Wednesday, August 8, 2007
Wednesday was just another slow mid-week news day in "NASCAR land." The stories of the weekend had faded away, and the fans and media were turning their attention to the Watkins Glen action beginning on Friday.
ESPN2's NASCAR Now took to the air with co-host Ryan Burr at the helm, as he is so often for the middle of the week programs. Right off the bat, Burr grabbed the viewers attention be showing the odd couple of Robby Gordon and Marcos Ambrose sitting side-by-side on-camera.
Burr let Gordon talk fans through his "arrangement" to provide a ride for Ambrose in the NEXTEL Cup race at Watkins Glen. Ambrose is the star of the Busch Series, and Gordon's "dumping" of him at Montreal was a public relations nightmare. Especially, with the popular Aussie driver on the verge of his first NASCAR win. Burr pinned-down Gordon by asking him if he would spin Ambrose on the final lap at The Glen to get the win. His political answer and nervous grin was priceless.
Brad Daugherty on-camera was finally making the type of strong statements that ESPN hired him to make. Calling Robby Gordon "the most talented driver in the garage" and saying that "we will see a future championship out of Kyle Busch." He then transitioned to Kurt Busch and pointed to the "coil bound" situation as the reason for his early struggles. His final comment was that Kurt may well win it all this season. If Daugherty has finally awakened from his "TV slumber," this was a good start.
Next, Burr went directly to his grinning "Insider" news reporters who obviously enjoy working with him. Angelique Chengelis and Terry Blount worked the David Stremme, Michael Waltrip, and Toyota stories with detail and clarity. This is the type of "news block" that this show needs, and the lack of scripted questions and genuine knowledge by the host makes a big difference.
Crew chief Pat Tryson joined the show by phone, and Burr asked all the right questions about team chemistry, Tryson's long journey this season, and the fact that the team seems to be turning around. Tryson's low-key delivery and Burr's great questions really allowed a lot of information to be relayed to viewers, as well as painting Tryson as a well-spoken racing industry professional.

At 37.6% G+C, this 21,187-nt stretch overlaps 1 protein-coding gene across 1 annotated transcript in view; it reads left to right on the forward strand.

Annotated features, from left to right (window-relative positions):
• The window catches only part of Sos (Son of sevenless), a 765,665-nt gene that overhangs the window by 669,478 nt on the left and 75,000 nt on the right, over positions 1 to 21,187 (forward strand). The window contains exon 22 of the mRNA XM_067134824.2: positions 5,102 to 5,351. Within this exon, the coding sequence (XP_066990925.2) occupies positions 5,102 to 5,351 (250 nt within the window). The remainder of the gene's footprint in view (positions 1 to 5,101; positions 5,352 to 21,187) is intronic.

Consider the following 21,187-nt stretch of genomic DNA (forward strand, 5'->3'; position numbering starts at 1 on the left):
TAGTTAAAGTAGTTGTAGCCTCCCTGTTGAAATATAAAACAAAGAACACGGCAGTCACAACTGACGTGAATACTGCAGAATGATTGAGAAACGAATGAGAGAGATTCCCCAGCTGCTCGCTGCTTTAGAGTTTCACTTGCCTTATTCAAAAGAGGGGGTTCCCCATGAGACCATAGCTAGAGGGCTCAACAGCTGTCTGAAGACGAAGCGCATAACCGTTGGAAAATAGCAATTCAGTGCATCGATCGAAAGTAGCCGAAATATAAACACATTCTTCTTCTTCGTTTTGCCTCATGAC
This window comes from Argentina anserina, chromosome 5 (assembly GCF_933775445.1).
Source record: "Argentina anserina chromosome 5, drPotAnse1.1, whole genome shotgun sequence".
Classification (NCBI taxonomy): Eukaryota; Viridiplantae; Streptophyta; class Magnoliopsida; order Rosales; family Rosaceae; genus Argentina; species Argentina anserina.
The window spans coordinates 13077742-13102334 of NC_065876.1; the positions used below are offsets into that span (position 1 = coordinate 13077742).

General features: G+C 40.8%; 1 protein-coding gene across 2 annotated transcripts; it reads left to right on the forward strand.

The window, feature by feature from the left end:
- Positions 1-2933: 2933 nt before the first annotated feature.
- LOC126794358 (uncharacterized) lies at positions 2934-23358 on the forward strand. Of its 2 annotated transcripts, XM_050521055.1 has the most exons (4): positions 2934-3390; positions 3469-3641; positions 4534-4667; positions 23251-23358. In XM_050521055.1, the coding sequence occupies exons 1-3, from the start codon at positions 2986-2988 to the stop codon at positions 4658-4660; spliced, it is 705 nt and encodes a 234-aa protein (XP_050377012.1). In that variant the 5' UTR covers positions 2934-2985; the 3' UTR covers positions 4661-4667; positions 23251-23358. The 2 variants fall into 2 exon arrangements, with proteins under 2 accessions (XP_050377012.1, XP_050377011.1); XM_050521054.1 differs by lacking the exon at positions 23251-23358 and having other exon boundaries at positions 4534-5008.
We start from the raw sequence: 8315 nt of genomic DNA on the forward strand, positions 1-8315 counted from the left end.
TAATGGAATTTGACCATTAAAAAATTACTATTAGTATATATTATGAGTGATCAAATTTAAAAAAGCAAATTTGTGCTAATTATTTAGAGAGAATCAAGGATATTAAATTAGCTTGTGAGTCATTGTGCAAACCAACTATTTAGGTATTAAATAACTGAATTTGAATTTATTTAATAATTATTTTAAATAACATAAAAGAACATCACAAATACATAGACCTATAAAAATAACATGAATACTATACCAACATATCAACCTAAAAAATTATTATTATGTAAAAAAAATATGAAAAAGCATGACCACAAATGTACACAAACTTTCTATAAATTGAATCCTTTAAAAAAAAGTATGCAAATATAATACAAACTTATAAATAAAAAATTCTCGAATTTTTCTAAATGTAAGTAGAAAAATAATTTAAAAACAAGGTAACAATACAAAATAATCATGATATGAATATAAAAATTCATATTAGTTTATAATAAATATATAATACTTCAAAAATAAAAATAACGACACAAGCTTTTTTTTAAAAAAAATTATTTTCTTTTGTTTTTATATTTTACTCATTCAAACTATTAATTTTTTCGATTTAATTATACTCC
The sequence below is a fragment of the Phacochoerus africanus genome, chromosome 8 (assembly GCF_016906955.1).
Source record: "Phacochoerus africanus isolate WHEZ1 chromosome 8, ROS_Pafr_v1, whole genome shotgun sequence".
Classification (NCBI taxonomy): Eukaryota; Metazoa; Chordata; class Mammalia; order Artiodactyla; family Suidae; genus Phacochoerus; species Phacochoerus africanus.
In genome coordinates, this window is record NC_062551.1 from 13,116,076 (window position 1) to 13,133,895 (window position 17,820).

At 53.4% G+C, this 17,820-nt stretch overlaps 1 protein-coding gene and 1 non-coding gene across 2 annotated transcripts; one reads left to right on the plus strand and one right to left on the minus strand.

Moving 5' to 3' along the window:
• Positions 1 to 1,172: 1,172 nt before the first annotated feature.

The production team chose to close the show with a "roll-out" highlighting the video and audio images of both the Busch and Cup events of the weekend. Finally, ESPN used a "music video" montage in a way that did not interfere with content, and actually served a nice purpose.
As The Daly Planet has said since the first episode of this program in February, NASCAR Now has the potential to be more powerful a daily show than Baseball Tonight or SportsCenter. The simple reason is that there is absolutely no competition. No national or regional TV networks carry a daily NASCAR show, ESPN2 is the only game in town.
How ESPN decides to "shape" this program as "The Chase" approaches will be interesting. In a strictly "news and information mode" like Wednesday with Ryan Burr, NASCAR Now has the feel of RPM2Night. It is fast-paced, informative, and packs a full thirty minutes of hardcore information and interviews in the show.
In its "hype and hysteria" mode, the show resembles a sports-talk radio broadcast where opinion and innuendo rule the day. The lure for the fans is "what will they say" about a certain topic. It shifts the focus from the "real" to the "emotional" side of every issue, which keeps radio listeners tuning-in. On TV, its a tough sell to watch the "talking heads" for thirty minutes and get little hard news.
For six months, ESPN has been tinkering with this daily show and continues to make changes for the better. With the network "giving up" practice and qualifying for both the NEXTEL Cup and Busch Series beginning in two weeks at Michigan, maybe we will see another change at NASCAR Now.
Allen Bestwick will once again be available to come to Bristol, CT and remind everyone how a true TV motorsports professional conducts himself. The last time he was in Bristol it turned the TV team on its ear, and resulted in several high-quality shows that had the whole place buzzing.
As long as ESPN is going to list Bestwick as a co-host on their media releases and website, perhaps it would occasionally be a good idea to have him...on the air.
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ESPN's coverage of practice and qualifying for their NASCAR properties has been a bit tough. The network decided to eliminate coverage of the first NEXTEL Cup practice. Then, they decided to run commercials over live Cup qualifying, rather than show every run.
Needless to say, this resulted in many missed runs, often including cars that wound-up in the top ten. Fans were not happy, sponsors were not happy, and the teams were not happy. After this weekend's road race, the sport heads for Michigan.